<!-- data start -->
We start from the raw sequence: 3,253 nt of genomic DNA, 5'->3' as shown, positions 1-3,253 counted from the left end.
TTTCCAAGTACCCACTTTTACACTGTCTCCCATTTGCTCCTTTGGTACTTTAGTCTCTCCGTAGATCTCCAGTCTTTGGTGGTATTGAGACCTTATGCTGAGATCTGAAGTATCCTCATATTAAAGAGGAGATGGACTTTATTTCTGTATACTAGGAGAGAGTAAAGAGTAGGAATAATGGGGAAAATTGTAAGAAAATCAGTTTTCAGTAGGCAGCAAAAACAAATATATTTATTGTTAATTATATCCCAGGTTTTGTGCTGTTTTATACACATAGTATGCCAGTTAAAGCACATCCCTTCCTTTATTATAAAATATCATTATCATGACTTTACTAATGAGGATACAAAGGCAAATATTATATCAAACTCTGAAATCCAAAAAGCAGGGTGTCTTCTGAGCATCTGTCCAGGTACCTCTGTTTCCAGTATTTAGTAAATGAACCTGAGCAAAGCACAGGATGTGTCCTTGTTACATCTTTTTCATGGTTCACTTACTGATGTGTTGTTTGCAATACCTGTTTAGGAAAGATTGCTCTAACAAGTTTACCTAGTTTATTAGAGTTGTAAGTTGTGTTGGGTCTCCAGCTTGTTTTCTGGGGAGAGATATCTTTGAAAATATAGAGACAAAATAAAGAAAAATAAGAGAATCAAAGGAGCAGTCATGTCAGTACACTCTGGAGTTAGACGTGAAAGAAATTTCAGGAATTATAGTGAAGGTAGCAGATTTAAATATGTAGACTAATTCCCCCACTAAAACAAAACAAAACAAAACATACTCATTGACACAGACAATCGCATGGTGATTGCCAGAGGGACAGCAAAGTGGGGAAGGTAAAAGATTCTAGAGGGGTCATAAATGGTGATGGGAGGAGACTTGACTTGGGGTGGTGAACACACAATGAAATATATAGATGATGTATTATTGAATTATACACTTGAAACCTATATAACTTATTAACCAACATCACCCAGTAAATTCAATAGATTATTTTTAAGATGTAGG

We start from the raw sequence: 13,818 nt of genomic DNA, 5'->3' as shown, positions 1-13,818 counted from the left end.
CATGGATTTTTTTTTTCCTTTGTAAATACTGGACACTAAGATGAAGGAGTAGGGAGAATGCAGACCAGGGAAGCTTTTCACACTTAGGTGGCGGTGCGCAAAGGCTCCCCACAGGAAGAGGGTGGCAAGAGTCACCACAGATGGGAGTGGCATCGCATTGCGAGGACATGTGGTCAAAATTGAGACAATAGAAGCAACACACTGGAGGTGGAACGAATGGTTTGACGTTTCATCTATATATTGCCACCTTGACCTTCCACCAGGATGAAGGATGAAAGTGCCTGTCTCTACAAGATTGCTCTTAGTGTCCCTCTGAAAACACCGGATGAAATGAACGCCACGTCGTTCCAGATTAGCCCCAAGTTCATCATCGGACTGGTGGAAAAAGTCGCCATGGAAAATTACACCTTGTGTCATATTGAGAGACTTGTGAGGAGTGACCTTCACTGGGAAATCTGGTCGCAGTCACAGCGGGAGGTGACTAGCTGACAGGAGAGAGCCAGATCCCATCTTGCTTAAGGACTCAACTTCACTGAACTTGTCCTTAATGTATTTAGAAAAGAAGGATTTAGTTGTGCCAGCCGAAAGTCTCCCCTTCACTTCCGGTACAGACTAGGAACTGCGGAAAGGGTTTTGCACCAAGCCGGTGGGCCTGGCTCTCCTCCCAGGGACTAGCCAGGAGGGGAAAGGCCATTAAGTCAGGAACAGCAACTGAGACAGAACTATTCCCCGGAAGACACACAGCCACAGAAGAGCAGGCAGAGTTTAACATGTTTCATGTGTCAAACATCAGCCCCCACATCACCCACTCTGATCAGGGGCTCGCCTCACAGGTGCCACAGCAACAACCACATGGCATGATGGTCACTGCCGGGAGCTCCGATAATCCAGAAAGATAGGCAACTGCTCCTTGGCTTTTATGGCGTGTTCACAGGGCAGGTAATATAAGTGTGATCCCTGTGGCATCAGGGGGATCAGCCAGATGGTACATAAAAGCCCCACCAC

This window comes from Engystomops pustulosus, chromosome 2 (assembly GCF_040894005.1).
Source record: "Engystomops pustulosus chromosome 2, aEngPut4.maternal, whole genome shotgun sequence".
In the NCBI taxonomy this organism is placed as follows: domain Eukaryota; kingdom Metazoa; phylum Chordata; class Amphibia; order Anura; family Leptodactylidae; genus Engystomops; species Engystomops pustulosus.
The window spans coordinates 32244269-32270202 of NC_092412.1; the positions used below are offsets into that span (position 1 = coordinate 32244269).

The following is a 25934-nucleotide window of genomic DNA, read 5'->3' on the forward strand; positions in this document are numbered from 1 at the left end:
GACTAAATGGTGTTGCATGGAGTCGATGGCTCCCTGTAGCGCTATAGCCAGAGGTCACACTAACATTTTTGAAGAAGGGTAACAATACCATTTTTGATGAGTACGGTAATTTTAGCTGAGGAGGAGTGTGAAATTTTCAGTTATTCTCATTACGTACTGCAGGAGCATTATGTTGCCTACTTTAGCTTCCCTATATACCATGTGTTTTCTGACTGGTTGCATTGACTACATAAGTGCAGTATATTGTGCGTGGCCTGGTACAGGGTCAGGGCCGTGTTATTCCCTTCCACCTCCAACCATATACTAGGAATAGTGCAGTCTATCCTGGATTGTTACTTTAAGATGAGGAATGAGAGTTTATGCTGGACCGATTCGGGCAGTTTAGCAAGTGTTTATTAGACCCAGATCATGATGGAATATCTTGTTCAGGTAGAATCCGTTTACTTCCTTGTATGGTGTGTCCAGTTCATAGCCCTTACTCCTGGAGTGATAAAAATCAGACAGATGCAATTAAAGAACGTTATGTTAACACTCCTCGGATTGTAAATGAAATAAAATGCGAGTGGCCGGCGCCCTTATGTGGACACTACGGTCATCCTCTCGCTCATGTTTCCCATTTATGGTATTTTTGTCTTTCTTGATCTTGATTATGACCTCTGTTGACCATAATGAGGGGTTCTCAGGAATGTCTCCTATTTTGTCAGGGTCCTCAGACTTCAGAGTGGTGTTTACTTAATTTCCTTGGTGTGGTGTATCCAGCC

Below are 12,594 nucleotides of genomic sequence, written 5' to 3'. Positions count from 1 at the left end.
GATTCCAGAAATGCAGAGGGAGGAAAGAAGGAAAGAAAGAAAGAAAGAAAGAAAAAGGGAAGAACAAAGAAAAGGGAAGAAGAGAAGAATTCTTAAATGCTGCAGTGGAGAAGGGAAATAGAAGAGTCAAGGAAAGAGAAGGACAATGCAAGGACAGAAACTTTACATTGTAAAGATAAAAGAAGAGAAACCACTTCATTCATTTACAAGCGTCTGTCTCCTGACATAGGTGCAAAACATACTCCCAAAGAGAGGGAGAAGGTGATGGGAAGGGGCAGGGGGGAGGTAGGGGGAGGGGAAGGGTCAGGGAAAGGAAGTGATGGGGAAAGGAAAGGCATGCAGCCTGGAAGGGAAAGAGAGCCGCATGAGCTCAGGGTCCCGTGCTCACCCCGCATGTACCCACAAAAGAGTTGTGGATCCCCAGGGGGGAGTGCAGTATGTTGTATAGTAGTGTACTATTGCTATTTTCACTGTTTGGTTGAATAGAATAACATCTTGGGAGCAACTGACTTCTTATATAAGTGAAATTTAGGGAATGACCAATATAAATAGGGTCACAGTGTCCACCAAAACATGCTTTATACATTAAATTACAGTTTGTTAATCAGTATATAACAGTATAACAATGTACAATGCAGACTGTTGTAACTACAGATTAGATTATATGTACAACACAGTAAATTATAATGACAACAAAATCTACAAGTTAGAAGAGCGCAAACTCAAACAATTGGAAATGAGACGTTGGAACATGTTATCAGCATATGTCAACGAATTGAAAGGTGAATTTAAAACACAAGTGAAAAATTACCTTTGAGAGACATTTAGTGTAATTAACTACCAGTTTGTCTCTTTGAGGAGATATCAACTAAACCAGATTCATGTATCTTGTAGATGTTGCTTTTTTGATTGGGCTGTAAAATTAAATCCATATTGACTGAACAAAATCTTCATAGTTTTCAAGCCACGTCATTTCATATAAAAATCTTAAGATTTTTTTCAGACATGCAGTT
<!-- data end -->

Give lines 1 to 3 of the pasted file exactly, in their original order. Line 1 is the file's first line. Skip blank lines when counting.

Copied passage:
We start from the raw sequence: 3,253 nt of genomic DNA, 5'->3' as shown, positions 1-3,253 counted from the left end.
TTTCCAAGTACCCACTTTTACACTGTCTCCCATTTGCTCCTTTGGTACTTTAGTCTCTCCGTAGATCTCCAGTCTTTGGTGGTATTGAGACCTTATGCTGAGATCTGAAGTATCCTCATATTAAAGAGGAGATGGACTTTATTTCTGTATACTAGGAGAGAGTAAAGAGTAGGAATAATGGGGAAAATTGTAAGAAAATCAGTTTTCAGTAGGCAGCAAAAACAAATATATTTATTGTTAATTATATCCCAGGTTTTGTGCTGTTTTATACACATAGTATGCCAGTTAAAGCACATCCCTTCCTTTATTATAAAATATCATTATCATGACTTTACTAATGAGGATACAAAGGCAAATATTATATCAAACTCTGAAATCCAAAAAGCAGGGTGTCTTCTGAGCATCTGTCCAGGTACCTCTGTTTCCAGTATTTAGTAAATGAACCTGAGCAAAGCACAGGATGTGTCCTTGTTACATCTTTTTCATGGTTCACTTACTGATGTGTTGTTTGCAATACCTGTTTAGGAAAGATTGCTCTAACAAGTTTACCTAGTTTATTAGAGTTGTAAGTTGTGTTGGGTCTCCAGCTTGTTTTCTGGGGAGAGATATCTTTGAAAATATAGAGACAAAATAAAGAAAAATAAGAGAATCAAAGGAGCAGTCATGTCAGTACACTCTGGAGTTAGACGTGAAAGAAATTTCAGGAATTATAGTGAAGGTAGCAGATTTAAATATGTAGACTAATTCCCCCACTAAAACAAAACAAAACAAAACATACTCATTGACACAGACAATCGCATGGTGATTGCCAGAGGGACAGCAAAGTGGGGAAGGTAAAAGATTCTAGAGGGGTCATAAATGGTGATGGGAGGAGACTTGACTTGGGGTGGTGAACACACAATGAAATATATAGATGATGTATTATTGAATTATACACTTGAAACCTATATAACTTATTAACCAACATCACCCAGTAAATTCAATAGATTATTTTTAAGATGTAGG

We start from the raw sequence: 13,818 nt of genomic DNA, 5'->3' as shown, positions 1-13,818 counted from the left end.